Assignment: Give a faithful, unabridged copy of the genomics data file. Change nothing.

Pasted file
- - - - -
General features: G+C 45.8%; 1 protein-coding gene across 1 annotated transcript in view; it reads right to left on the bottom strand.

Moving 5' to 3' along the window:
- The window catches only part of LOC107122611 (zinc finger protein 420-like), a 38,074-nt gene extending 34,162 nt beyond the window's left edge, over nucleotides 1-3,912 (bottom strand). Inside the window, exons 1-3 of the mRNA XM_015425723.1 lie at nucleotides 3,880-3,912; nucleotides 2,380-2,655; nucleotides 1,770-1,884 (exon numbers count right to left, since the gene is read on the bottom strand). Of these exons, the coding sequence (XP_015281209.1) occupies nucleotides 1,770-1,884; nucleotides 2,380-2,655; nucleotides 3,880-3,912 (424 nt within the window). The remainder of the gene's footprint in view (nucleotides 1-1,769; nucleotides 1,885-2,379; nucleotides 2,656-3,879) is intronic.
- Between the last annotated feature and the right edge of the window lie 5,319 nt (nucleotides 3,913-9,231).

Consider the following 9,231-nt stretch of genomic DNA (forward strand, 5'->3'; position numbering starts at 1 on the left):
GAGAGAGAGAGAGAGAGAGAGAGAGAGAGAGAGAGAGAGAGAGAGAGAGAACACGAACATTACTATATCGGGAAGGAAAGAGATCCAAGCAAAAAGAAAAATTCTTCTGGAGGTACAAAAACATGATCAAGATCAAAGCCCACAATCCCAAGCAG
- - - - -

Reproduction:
General features: G+C 45.8%; 1 protein-coding gene across 1 annotated transcript in view; it reads right to left on the bottom strand.

Moving 5' to 3' along the window:
- The window catches only part of LOC107122611 (zinc finger protein 420-like), a 38,074-nt gene extending 34,162 nt beyond the window's left edge, over nucleotides 1-3,912 (bottom strand). Inside the window, exons 1-3 of the mRNA XM_015425723.1 lie at nucleotides 3,880-3,912; nucleotides 2,380-2,655; nucleotides 1,770-1,884 (exon numbers count right to left, since the gene is read on the bottom strand). Of these exons, the coding sequence (XP_015281209.1) occupies nucleotides 1,770-1,884; nucleotides 2,380-2,655; nucleotides 3,880-3,912 (424 nt within the window). The remainder of the gene's footprint in view (nucleotides 1-1,769; nucleotides 1,885-2,379; nucleotides 2,656-3,879) is intronic.
- Between the last annotated feature and the right edge of the window lie 5,319 nt (nucleotides 3,913-9,231).

Consider the following 9,231-nt stretch of genomic DNA (forward strand, 5'->3'; position numbering starts at 1 on the left):
GAGAGAGAGAGAGAGAGAGAGAGAGAGAGAGAGAGAGAGAGAGAGAGAGAACACGAACATTACTATATCGGGAAGGAAAGAGATCCAAGCAAAAAGAAAAATTCTTCTGGAGGTACAAAAACATGATCAAGATCAAAGCCCACAATCCCAAGCAG